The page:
It’s a long, long road

I hope that you and your family are safe during the COVID-19 outbreak. For a lot of us, we are following stay-at-home orders and not going out much. For those of you stuck in essential jobs, thank you for continuing to do your job. I have had several conversations with my photographer friends about how they are dealing with all of these changes. For many of them, while stressed about the general situation, they felt it was an opportunity to really dive into their work. While this has been true for some, for others not so much.

In this week’s podcast, I talk about how important it is to remember that not only is dealing with our current crisis a long road ahead, but so is photography a long road. Along that road will be many stops, twists, turns, and changes. What matters most is that you find your center and focus on the key things you need in your life now. For some that might be going all-in on photography and for others, that creative spark might seem gone. No matter where you are, know that the journey will continue. Finding your center and focusing on what matters most, keeping your energy up, and recognizing that sometimes we need to cut ourselves some slack when we aren’t getting done all that we thought we would.

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A turning point in your work

In this week’s podcast, we take a look at the importance of recognizing when you hit a turning point in your work. This might be technical, where you finally learn your workflow tools and feel confident editing. It might be in learning how to use some camera features that you always planned on learning. The turning point might also be more in your artistic vision as you learn to communicate more deeply what you are thinking and feeling behind the camera. No matter where you are in your process, each of these turning points furthers you on your journey and should be celebrated for what they are, a gift.

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More things change & the fear of simple mistakes

I am often amazed at how often we get caught up in the most simple of problems. It doesn’t matter if it is as simple as picking a new camera or picking out what image to edit and print. We can spin around and around trying to get a problem resolved that we have made more complicated than it needs to be. Many times, the best images, solutions and ideas have a simplicity to them. Not that they aren’t complex in composition, meaning or structure, but rather our experience of those images and ideas make them more than the sum of their parts.
In this week’s podcast, we take a look at some of the simple mistakes we can make as photographers and how to put our best foot forwards to getting what we want out of our photography.

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Putting your best photographic print forward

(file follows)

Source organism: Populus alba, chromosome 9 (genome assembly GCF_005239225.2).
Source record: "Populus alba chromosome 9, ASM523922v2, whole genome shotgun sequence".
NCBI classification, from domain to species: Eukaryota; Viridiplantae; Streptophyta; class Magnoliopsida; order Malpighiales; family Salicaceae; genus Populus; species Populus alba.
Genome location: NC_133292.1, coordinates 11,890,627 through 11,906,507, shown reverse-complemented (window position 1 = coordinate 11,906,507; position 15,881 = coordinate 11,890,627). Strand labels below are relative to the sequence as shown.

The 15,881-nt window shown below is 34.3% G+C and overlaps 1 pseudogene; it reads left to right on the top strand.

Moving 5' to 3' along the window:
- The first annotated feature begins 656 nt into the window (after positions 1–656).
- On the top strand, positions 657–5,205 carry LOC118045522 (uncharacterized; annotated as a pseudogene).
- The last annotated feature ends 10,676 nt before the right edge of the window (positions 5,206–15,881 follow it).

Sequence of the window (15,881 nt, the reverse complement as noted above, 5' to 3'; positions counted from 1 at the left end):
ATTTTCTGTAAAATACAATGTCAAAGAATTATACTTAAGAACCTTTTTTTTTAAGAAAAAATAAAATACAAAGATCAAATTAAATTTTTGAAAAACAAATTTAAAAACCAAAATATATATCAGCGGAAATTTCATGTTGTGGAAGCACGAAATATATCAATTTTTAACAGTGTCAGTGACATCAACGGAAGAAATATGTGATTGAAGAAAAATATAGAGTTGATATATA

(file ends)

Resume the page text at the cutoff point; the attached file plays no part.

As photographers, we should be making prints. There are a whole host of reasons why we should make prints: the materiality of it, shareability, improved seeing, longevity, or some other reason you might have. We also spend a considerable amount of our time looking at photographs that are mere reproductions of the original image. In this week’s podcast, I tackle the importance of looking at the best prints and reproductions possible. Often when we think about someone’s photographs, it is from copies we might have seen on the Internet or in a book. In many cases, those will pale by comparison to the original work (and in some cases exceed). As viewers and creators of photographs, we need to make sure that we are putting our best foot forward in our prints and also contextualizing the work of the others so that we can properly evaluate their work.

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The misguided adventures of composition in photography

Photographers are an odd bunch. We often find our conversations drifting from one absolute to nothing be absolute. One area that I have always found interesting, and seems to fit this back and forth, is how approach and talk about composition. When you learn about photography and photographs, we talk about the rules of composition, elements of composition, and how they should be followed. Then as soon as tell people to follow them, we ask them to break the rules to be exciting or showcase examples of a photographer who has been able to make interesting photographs by not following the rules.
In this week’s podcast, I take a look at how our misguided approach to thinking about and discussing composition can be a problem. We will look at how photographs with composition and not subject are no better than images with good subjects and no composition. Ultimately, we need to understand how various elements of composition come together in a photograph to help us understand and appreciate the photograph, intention of the photographer, and possible meanings of the photograph. While composition might be all about connecting and making space and dimension in a photograph, as photographers, our ability to understand composition is central to getting work created that speaks to who we are as photographers.

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How does being focused on production lead to unnecessary pressure in our photography?

It is really easy to feel overburdened when working on your photography. There is so much to learn, photograph, and share that you can quickly start to feel like you are under a tremendous amount of pressure to deliver. It might be pressure for time, expectations being met, desire, or just plain ego. No matter the cause, the notion that we are under so much pressure to produce that we get stuck might be caused by how we think about production and creating meaningful work.
When we get under too much pressure, it can result in us not having a chance to create meaningful work. We begin to think about all the things that can go wrong or breakdown in our process rather than celebrating the good. What we need are some release values to help us identify and remove some of the pressure. In this week’s podcast, we take a look at how the idea that pressure and production of images are related and some techniques or release values to help us move past and get out from under this feeling.

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When the camera does it job better than you thought possible, then what is the excuse for bad photographs?